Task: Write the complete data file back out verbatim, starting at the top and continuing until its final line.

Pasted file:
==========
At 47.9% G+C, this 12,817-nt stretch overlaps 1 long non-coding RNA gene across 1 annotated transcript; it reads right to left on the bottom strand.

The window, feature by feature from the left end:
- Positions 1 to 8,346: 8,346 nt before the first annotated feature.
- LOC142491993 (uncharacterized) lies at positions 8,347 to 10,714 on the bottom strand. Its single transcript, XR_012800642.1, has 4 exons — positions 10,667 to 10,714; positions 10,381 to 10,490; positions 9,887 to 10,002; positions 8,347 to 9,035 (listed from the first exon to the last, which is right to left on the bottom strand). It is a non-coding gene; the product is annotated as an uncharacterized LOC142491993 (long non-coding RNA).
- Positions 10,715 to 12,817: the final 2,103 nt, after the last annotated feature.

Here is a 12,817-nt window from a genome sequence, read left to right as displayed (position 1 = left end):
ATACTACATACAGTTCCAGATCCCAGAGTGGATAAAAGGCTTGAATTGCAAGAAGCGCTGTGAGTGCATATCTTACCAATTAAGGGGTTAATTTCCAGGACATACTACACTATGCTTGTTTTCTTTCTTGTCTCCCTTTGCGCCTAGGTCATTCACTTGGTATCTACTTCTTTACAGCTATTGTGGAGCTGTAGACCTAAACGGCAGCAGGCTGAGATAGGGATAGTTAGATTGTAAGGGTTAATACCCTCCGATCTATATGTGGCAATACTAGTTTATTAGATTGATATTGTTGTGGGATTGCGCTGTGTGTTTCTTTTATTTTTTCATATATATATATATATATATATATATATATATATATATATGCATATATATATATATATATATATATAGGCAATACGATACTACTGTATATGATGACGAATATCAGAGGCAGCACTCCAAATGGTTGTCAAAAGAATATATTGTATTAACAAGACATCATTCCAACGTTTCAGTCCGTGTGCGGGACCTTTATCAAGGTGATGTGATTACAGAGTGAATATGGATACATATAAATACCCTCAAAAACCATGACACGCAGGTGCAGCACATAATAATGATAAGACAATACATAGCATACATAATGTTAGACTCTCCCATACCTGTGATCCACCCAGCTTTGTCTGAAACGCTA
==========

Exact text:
At 47.9% G+C, this 12,817-nt stretch overlaps 1 long non-coding RNA gene across 1 annotated transcript; it reads right to left on the bottom strand.

The window, feature by feature from the left end:
- Positions 1 to 8,346: 8,346 nt before the first annotated feature.
- LOC142491993 (uncharacterized) lies at positions 8,347 to 10,714 on the bottom strand. Its single transcript, XR_012800642.1, has 4 exons — positions 10,667 to 10,714; positions 10,381 to 10,490; positions 9,887 to 10,002; positions 8,347 to 9,035 (listed from the first exon to the last, which is right to left on the bottom strand). It is a non-coding gene; the product is annotated as an uncharacterized LOC142491993 (long non-coding RNA).
- Positions 10,715 to 12,817: the final 2,103 nt, after the last annotated feature.

Here is a 12,817-nt window from a genome sequence, read left to right as displayed (position 1 = left end):
ATACTACATACAGTTCCAGATCCCAGAGTGGATAAAAGGCTTGAATTGCAAGAAGCGCTGTGAGTGCATATCTTACCAATTAAGGGGTTAATTTCCAGGACATACTACACTATGCTTGTTTTCTTTCTTGTCTCCCTTTGCGCCTAGGTCATTCACTTGGTATCTACTTCTTTACAGCTATTGTGGAGCTGTAGACCTAAACGGCAGCAGGCTGAGATAGGGATAGTTAGATTGTAAGGGTTAATACCCTCCGATCTATATGTGGCAATACTAGTTTATTAGATTGATATTGTTGTGGGATTGCGCTGTGTGTTTCTTTTATTTTTTCATATATATATATATATATATATATATATATATATATATATGCATATATATATATATATATATATATAGGCAATACGATACTACTGTATATGATGACGAATATCAGAGGCAGCACTCCAAATGGTTGTCAAAAGAATATATTGTATTAACAAGACATCATTCCAACGTTTCAGTCCGTGTGCGGGACCTTTATCAAGGTGATGTGATTACAGAGTGAATATGGATACATATAAATACCCTCAAAAACCATGACACGCAGGTGCAGCACATAATAATGATAAGACAATACATAGCATACATAATGTTAGACTCTCCCATACCTGTGATCCACCCAGCTTTGTCTGAAACGCTA